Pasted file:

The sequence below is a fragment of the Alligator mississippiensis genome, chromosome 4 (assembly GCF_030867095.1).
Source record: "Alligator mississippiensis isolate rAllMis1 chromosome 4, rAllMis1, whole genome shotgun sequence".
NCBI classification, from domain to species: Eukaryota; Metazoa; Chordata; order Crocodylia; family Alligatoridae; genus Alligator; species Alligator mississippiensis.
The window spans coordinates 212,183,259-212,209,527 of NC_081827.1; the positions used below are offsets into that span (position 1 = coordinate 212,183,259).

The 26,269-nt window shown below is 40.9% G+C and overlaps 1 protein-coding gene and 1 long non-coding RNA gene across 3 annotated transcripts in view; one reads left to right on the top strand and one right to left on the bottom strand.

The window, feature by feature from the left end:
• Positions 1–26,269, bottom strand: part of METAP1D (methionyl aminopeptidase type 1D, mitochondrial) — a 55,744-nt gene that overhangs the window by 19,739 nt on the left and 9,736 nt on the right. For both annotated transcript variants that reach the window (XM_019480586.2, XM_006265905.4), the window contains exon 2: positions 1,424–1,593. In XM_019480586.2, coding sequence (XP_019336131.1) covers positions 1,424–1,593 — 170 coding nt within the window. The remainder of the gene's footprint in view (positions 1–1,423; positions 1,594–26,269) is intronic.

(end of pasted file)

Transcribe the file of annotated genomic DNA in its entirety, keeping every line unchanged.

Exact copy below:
The sequence below is a fragment of the Alligator mississippiensis genome, chromosome 4 (assembly GCF_030867095.1).
Source record: "Alligator mississippiensis isolate rAllMis1 chromosome 4, rAllMis1, whole genome shotgun sequence".
NCBI classification, from domain to species: Eukaryota; Metazoa; Chordata; order Crocodylia; family Alligatoridae; genus Alligator; species Alligator mississippiensis.
The window spans coordinates 212,183,259-212,209,527 of NC_081827.1; the positions used below are offsets into that span (position 1 = coordinate 212,183,259).

The 26,269-nt window shown below is 40.9% G+C and overlaps 1 protein-coding gene and 1 long non-coding RNA gene across 3 annotated transcripts in view; one reads left to right on the top strand and one right to left on the bottom strand.

The window, feature by feature from the left end:
• Positions 1–26,269, bottom strand: part of METAP1D (methionyl aminopeptidase type 1D, mitochondrial) — a 55,744-nt gene that overhangs the window by 19,739 nt on the left and 9,736 nt on the right. For both annotated transcript variants that reach the window (XM_019480586.2, XM_006265905.4), the window contains exon 2: positions 1,424–1,593. In XM_019480586.2, coding sequence (XP_019336131.1) covers positions 1,424–1,593 — 170 coding nt within the window. The remainder of the gene's footprint in view (positions 1–1,423; positions 1,594–26,269) is intronic.